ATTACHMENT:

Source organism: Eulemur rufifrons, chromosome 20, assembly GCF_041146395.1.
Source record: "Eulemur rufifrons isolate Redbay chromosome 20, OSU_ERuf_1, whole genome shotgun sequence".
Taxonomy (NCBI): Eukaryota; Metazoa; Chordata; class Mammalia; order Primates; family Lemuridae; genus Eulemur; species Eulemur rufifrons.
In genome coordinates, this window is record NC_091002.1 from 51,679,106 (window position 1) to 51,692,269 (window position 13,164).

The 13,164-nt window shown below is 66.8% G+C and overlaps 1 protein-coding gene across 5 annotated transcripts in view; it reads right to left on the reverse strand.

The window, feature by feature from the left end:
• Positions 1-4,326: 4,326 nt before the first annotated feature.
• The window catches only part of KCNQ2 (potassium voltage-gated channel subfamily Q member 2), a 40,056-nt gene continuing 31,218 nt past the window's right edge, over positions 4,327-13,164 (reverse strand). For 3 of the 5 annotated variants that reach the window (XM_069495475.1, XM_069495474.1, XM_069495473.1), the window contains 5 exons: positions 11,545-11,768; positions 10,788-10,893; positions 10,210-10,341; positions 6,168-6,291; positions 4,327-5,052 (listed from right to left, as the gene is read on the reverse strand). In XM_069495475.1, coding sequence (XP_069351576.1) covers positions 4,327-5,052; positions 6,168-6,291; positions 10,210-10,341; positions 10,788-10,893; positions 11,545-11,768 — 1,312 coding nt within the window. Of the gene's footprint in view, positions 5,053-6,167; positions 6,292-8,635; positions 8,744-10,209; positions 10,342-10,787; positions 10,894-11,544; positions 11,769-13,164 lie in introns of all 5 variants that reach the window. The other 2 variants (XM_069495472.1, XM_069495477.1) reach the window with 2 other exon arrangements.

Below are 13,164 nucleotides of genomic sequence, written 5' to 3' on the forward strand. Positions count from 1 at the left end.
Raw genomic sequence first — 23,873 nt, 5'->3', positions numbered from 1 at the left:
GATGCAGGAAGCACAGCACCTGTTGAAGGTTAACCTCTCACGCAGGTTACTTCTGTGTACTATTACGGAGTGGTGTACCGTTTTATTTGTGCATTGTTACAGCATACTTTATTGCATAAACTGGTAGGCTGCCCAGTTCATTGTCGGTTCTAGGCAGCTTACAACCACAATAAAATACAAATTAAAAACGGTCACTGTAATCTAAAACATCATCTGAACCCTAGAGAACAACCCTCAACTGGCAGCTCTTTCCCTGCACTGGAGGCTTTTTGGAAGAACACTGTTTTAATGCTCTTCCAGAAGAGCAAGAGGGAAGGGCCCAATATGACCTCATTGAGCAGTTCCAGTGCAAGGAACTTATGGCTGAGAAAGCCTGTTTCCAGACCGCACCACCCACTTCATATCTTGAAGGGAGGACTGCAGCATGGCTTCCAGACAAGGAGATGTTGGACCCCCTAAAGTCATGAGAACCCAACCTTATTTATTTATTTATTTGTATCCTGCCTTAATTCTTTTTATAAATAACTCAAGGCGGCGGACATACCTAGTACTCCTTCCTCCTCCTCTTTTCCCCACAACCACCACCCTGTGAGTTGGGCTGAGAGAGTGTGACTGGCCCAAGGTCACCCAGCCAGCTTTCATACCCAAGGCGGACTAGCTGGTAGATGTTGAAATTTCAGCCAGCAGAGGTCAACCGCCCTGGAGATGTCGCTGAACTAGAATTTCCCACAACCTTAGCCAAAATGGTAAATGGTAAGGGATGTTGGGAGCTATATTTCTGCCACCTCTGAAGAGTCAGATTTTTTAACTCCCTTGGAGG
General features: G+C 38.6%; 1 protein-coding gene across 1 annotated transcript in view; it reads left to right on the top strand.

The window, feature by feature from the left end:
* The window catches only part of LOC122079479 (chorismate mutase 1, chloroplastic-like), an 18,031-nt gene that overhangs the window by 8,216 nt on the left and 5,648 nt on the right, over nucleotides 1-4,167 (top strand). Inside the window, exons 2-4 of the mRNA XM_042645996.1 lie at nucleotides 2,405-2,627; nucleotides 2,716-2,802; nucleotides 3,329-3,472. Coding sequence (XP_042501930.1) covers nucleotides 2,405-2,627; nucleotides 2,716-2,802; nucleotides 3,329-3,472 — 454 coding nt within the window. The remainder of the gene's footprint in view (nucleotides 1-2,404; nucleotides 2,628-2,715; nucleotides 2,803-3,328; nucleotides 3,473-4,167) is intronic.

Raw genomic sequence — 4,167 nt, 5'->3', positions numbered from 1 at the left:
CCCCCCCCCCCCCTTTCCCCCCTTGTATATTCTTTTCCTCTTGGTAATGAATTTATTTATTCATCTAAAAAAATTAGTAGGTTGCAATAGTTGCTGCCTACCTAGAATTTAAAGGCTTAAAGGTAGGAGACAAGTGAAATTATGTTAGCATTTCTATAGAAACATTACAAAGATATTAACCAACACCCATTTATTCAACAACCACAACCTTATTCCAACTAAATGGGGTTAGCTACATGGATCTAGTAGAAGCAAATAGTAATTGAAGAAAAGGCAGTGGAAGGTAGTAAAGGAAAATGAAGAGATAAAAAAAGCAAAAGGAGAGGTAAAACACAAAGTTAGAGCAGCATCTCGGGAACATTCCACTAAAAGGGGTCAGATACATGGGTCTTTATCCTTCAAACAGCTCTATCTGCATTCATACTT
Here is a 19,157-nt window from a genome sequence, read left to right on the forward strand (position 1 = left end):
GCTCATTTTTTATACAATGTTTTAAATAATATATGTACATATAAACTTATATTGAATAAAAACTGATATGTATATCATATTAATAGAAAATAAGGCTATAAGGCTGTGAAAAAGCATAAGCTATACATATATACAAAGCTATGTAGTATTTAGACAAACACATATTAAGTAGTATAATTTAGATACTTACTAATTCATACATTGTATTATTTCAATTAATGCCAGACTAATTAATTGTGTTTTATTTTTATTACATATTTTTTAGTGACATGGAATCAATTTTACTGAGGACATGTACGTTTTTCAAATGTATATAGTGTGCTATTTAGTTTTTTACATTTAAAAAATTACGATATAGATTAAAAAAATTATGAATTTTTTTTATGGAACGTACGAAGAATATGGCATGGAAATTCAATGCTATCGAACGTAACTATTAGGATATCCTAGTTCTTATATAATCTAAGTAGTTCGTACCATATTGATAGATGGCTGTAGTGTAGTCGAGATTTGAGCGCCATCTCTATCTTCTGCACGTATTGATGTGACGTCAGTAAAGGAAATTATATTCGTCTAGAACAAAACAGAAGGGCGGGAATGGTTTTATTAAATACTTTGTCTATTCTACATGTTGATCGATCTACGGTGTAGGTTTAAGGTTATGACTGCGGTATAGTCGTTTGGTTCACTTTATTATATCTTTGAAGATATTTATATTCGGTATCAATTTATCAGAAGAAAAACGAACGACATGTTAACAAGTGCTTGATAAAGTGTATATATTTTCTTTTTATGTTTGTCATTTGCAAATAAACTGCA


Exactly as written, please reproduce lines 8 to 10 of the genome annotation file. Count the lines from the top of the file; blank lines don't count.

• The window catches only part of KCNQ2 (potassium voltage-gated channel subfamily Q member 2), a 40,056-nt gene continuing 31,218 nt past the window's right edge, over positions 4,327-13,164 (reverse strand). For 3 of the 5 annotated variants that reach the window (XM_069495475.1, XM_069495474.1, XM_069495473.1), the window contains 5 exons: positions 11,545-11,768; positions 10,788-10,893; positions 10,210-10,341; positions 6,168-6,291; positions 4,327-5,052 (listed from right to left, as the gene is read on the reverse strand). In XM_069495475.1, coding sequence (XP_069351576.1) covers positions 4,327-5,052; positions 6,168-6,291; positions 10,210-10,341; positions 10,788-10,893; positions 11,545-11,768 — 1,312 coding nt within the window. Of the gene's footprint in view, positions 5,053-6,167; positions 6,292-8,635; positions 8,744-10,209; positions 10,342-10,787; positions 10,894-11,544; positions 11,769-13,164 lie in introns of all 5 variants that reach the window. The other 2 variants (XM_069495472.1, XM_069495477.1) reach the window with 2 other exon arrangements.

Below are 13,164 nucleotides of genomic sequence, written 5' to 3' on the forward strand. Positions count from 1 at the left end.
Raw genomic sequence first — 23,873 nt, 5'->3', positions numbered from 1 at the left: